The world’s oldest tennis event has always delivered an iconic fan experience. Strawberries and cream, queueing overnight for tickets and pristine grass courts come to mind.  For The All England Lawn Tennis Club, running Wimbledon is about understanding the different ways people like to engage with the game and constantly innovating for a diverse audience. For many fans, the mobile app and website are a key part of how they track the action: during The Championships 2022, Wimbledon reached approximately 21 million people through its digital platforms.

IBM has been the Official Technology Partner for Wimbledon since 1990 and is tasked with co-creating new features for the All England Club to evolve the fan experience each year.  The IT teams behind the app and website have to step up and deliver on these bold ideas, fast.

We spoke to the IBM team about how they are using Red Hat OpenShift to get these new features up and running quickly and smoothly. Tyler Sidell, technical program director, Sports & Entertainment Partnerships at IBM, told us: “Our team is able to innovate rapidly due to Red Hat OpenShift. You can write once and run on any cloud. It helps our team to push the envelope each year.”

They’ve brought two major updates for 2023:

  1. Wimbledon is leveraging the latest capabilities from IBM watsonx to introduce an artificial intelligence (AI) commentary feature for match highlights videos for the first time. The tool gives fans the option to add AI-generated spoken narration to highlight reels and turn on closed captions. This means they can catch up on the action across different courts with the feel of a live broadcast.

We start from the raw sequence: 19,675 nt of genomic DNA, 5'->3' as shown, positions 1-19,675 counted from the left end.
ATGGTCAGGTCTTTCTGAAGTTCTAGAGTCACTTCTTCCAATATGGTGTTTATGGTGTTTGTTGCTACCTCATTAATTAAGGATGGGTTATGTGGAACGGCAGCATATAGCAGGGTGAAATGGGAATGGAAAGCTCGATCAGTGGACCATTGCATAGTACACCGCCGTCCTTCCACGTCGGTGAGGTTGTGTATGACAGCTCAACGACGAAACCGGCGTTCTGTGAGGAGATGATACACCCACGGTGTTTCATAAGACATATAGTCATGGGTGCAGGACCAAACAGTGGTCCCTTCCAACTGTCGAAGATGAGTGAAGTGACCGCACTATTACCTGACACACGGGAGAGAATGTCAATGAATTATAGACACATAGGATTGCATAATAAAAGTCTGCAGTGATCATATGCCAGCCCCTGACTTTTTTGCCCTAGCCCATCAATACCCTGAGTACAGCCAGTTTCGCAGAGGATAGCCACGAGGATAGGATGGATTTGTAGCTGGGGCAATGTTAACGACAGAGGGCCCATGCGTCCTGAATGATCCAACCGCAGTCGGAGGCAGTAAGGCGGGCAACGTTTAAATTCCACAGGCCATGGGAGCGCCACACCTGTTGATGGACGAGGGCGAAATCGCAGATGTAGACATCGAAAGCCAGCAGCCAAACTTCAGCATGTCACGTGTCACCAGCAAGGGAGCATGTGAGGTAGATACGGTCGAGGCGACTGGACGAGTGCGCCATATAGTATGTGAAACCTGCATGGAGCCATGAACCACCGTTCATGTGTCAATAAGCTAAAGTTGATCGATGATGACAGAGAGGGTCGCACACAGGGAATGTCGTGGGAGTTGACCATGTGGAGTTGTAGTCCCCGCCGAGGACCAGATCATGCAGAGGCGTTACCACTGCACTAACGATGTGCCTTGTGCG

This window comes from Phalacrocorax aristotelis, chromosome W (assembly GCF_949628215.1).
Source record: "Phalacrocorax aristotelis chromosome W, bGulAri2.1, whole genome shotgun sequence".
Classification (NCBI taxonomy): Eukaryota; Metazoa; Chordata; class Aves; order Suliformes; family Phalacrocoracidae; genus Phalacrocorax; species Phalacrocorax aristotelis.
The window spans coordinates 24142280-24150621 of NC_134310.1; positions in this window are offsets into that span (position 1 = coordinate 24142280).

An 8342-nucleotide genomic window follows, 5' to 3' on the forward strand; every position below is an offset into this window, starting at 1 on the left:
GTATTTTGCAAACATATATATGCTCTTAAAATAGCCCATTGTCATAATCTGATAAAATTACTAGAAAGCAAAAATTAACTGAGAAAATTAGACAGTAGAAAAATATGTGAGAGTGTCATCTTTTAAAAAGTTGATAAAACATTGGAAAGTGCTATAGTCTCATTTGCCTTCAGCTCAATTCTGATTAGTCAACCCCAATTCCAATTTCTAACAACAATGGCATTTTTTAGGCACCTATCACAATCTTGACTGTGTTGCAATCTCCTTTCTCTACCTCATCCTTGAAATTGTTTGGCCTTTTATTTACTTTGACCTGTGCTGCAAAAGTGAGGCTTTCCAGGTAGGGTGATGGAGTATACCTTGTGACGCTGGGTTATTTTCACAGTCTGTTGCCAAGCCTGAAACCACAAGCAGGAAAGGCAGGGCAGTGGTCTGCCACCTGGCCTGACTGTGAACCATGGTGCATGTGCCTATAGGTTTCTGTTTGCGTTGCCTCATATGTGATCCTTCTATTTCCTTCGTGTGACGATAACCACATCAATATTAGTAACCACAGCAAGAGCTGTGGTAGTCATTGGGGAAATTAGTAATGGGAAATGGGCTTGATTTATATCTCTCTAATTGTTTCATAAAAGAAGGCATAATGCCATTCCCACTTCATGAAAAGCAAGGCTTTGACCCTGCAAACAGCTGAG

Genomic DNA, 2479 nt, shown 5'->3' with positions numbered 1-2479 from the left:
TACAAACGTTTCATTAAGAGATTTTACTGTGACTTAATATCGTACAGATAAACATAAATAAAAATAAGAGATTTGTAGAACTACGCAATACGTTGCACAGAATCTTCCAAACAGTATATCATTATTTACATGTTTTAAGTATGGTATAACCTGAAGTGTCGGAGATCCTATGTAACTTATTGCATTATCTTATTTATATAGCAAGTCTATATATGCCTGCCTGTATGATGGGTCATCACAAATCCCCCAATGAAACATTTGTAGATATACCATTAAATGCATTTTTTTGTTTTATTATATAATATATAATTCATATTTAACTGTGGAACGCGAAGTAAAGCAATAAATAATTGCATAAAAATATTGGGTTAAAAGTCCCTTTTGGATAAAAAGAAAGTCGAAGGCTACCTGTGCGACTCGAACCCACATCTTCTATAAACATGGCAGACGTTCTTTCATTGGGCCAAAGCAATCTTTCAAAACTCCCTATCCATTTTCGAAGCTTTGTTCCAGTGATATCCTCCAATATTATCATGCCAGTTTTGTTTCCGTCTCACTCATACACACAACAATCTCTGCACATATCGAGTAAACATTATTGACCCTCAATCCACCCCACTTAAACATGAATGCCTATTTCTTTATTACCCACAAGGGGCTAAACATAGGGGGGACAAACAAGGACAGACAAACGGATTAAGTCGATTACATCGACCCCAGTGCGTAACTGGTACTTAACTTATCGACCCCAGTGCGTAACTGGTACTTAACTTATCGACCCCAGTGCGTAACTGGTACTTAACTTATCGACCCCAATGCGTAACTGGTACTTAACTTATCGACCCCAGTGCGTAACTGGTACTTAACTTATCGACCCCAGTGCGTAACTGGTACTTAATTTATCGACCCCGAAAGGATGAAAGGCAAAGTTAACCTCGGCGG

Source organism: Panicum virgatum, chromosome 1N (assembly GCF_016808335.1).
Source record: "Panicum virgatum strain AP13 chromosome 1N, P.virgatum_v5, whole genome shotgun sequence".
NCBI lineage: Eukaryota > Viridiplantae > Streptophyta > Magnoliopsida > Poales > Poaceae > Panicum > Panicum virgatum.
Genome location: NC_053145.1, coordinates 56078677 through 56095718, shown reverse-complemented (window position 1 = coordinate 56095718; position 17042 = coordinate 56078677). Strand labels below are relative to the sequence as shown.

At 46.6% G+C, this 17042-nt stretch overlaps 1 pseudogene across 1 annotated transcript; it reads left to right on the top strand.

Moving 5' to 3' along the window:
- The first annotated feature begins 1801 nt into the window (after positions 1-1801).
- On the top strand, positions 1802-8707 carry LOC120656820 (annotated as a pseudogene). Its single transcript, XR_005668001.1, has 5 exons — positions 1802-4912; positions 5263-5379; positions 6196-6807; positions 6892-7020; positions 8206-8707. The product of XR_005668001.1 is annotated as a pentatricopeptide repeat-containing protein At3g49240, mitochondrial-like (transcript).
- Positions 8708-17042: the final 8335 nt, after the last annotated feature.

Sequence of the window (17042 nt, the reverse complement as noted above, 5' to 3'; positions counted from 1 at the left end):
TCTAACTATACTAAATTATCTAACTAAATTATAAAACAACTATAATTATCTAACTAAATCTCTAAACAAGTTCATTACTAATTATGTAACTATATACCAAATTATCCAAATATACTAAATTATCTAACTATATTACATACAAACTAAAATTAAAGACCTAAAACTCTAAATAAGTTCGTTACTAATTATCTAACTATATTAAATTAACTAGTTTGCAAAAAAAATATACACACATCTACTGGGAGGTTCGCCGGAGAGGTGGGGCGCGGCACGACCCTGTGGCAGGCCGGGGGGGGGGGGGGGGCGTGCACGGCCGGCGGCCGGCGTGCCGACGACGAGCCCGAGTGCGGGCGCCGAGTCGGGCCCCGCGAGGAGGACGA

2. Another new feature, the IBM AI Draw Analysis, creates a completely new metric for tennis. It gives a rating for each player in the ladies’ and gentlemen’s singles draws as to how favourable their path might be to the final. The upshot for fans is that they have a world of insights at their fingertips to analyse each player’s draw, where the big upsets and dramas might lie ahead and what this might mean for the outcome of the event. 

Put simply, OpenShift is an accelerator. IBM’s developers are building and scaling these new applications (and many others) using containerisation across a hybrid infrastructure of public and private clouds. It entails a huge volume of data: for AI Commentary, the team drew source material from nearly 130 million documents and the final model has three billion parameters. Nearly three million data points are available during the event to be analysed and reproduced at the right time, from the crowd roar and the scores that form the commentary highlights, to unstructured data like media sentiment that feeds the IBM AI Draw Analysis. Data needs to be instantly routed to multiple clouds in different locations, where it feeds a variety of applications. Hence the need for agility provided by containers and a robust, open, flexible platform to be able to orchestrate and integrate data from many sources and transform it into something valuable.

With Red Hat OpenShift, IBM was able to put together and train its AI commentary system within a matter of weeks.

The team is always looking for new data points and ideas for enhancements, so they value the consistency of experience OpenShift provides for developers getting creative and scaling across clouds. The platform lets you focus on deploying intelligent applications by helping automate key tasks like MLOps (machine learning operations).

These core requirements are the same for any of our customers looking to build a reliable hybrid cloud platform. Open source lends rapid innovation and interoperability and Red Hat balances that with quality assurance, security-as-code, enablement, lifecycle management and technical support. This is what we do every day of the week and it is always exciting to see such a tangible end user experience coming to life. I’ve got the Wimbledon App downloaded and can’t wait to try the new features myself!

IBM AI Wimbledon Draw Analysis

Sull'autore

Joanna is a technologist at heart and is fascinated by how technology can be applied to business and social challenges. She has worked in the IT industry for more than 25 years, including senior business and technical leadership roles. At Red Hat, Joanna leads the UK team in helping clients solve business challenges with innovative open-source software solutions.

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